Silenced Memories and Network Dynamics in Holocaust Testimonies

The Matalon Family and Case of Greece


  • Kateřina Králová Charles University



Holocaust, Greece, trauma, memory, silence, survivors


During World War II, many Jewish survivors witnessed how their parents, spouses and children were being taken away to Nazi camps, some even saw them suffering till the end. Those who came back were hoping to find a peaceful haven and finally sit back with at least some of the family members. Their ties, however, were irrevocably disturbed. This article is focusing on one Jewish family from Thessaloniki, within which many of the three generations survived hiding in Greece while others were deported to Auschwitz. This created traumatic layers in the family memory (each of them on a different ground) often suppressed for decades to come. Dwelling on a rich archive of personal testimonies, I will bring closer these silenced memories within the traumatized family network stemming not only from the tragedy of the Holocaust but interplaying with the family dynamics.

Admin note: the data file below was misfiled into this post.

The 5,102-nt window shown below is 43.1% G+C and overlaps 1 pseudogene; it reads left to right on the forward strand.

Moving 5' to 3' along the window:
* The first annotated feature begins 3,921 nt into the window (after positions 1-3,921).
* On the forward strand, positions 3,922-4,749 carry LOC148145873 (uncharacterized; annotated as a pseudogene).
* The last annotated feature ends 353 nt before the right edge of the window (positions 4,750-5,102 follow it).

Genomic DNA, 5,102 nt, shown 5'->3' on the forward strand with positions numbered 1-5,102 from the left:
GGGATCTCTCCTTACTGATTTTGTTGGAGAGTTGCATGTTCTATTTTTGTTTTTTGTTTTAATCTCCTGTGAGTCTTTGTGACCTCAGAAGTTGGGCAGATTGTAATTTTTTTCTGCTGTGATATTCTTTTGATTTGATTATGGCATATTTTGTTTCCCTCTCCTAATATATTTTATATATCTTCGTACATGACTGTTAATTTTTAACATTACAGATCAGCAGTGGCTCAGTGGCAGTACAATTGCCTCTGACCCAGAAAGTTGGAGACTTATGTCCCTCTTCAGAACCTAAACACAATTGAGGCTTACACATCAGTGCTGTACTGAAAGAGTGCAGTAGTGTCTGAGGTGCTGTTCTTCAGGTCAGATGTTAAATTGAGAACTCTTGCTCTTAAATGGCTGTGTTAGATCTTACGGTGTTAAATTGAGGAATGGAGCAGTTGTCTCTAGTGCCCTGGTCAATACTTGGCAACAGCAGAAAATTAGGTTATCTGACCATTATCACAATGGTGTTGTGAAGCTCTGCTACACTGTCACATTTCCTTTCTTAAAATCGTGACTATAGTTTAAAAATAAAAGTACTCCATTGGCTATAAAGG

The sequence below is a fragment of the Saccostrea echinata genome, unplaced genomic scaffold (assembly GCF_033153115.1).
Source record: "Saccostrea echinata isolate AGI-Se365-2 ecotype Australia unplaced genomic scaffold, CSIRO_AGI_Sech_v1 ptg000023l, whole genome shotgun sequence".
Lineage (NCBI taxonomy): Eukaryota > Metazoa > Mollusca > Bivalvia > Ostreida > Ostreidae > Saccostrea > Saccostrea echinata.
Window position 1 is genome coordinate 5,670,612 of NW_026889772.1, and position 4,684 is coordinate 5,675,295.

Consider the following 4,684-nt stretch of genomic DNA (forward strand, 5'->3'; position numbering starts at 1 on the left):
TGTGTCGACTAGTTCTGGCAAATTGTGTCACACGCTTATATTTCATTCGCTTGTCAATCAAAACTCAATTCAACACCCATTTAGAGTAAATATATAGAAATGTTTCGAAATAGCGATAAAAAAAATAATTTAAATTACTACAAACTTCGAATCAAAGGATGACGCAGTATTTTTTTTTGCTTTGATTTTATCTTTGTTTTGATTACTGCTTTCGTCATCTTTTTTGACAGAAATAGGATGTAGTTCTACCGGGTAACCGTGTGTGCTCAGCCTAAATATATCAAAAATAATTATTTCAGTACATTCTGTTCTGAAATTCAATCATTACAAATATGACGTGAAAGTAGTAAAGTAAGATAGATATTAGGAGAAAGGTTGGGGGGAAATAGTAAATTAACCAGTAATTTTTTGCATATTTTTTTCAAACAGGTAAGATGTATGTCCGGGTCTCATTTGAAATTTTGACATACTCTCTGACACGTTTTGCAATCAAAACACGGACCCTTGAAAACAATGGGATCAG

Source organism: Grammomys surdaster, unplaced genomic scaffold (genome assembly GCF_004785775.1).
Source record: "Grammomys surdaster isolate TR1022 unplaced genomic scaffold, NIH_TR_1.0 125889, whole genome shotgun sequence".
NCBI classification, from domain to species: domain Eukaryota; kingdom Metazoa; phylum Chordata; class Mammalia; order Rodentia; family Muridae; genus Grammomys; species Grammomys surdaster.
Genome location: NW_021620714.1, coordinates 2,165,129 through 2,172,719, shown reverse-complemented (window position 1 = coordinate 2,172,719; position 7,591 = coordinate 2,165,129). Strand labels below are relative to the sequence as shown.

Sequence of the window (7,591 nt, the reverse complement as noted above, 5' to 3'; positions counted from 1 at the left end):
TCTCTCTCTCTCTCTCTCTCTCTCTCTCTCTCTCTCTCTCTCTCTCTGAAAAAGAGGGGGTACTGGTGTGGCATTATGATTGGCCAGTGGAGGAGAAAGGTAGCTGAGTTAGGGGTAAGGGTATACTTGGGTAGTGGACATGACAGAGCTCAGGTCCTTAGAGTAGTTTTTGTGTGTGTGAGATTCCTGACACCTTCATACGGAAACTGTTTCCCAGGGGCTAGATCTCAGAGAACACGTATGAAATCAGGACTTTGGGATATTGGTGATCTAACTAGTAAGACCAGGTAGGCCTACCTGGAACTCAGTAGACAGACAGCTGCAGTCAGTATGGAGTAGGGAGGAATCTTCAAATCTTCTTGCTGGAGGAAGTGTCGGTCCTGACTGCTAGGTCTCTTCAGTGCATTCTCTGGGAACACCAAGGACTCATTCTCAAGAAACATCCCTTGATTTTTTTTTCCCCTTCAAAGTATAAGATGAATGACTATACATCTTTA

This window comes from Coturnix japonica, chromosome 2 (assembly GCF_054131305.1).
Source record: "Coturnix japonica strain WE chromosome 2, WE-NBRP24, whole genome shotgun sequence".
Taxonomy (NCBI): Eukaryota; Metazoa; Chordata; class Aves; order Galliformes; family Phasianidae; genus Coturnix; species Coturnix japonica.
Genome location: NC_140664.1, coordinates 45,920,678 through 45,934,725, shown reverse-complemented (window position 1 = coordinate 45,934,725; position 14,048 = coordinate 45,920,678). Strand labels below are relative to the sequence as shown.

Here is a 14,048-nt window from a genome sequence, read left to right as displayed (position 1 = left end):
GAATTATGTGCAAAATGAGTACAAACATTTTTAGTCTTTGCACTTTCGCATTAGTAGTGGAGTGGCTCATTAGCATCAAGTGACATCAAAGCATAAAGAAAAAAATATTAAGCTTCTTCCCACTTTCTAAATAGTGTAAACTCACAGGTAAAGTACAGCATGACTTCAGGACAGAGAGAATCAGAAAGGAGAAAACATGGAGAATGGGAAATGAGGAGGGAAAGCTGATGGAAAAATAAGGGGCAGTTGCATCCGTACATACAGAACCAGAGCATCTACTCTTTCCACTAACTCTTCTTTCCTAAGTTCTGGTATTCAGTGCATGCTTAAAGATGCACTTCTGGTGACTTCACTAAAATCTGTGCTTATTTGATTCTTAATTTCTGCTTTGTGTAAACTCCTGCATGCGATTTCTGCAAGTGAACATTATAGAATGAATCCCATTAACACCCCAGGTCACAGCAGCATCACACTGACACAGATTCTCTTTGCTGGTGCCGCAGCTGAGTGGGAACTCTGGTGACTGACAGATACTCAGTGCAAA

Author Biography

Kateřina Králová, Charles University

Kateřina Králová is associate professor of Contemporary History and Head of the Research Centre for Memory Studies at the Institute of International Studies, Charles University (CUNI). Her work focuses on reconciliation with the Nazi past, the Holocaust, Greek Civil War, conflict-related migration, and post-war reconstruction. Králová, an alumna of Phillips University Marburg, has been awarded major international fellowships, including from the Alexander von Humboldt Foundation, Vienna Wiesenthal Institute, and USHMM, as well as a Fulbright Fellowship at Yale University. She is the author of the book Das Vermächtnis der Besatzung on Greek-German relations since the 1940s (Böhlau, 2016; BpB 2017), as well as of numerous articles and volumes in Czech, English, German and Greek.




How to Cite

Králová, Kateřina. 2022. “Silenced Memories and Network Dynamics in Holocaust Testimonies: The Matalon Family and Case of Greece”. S: I.M.O.N. Shoah: Intervention. Methods. Documentation. 9 (2):51-66.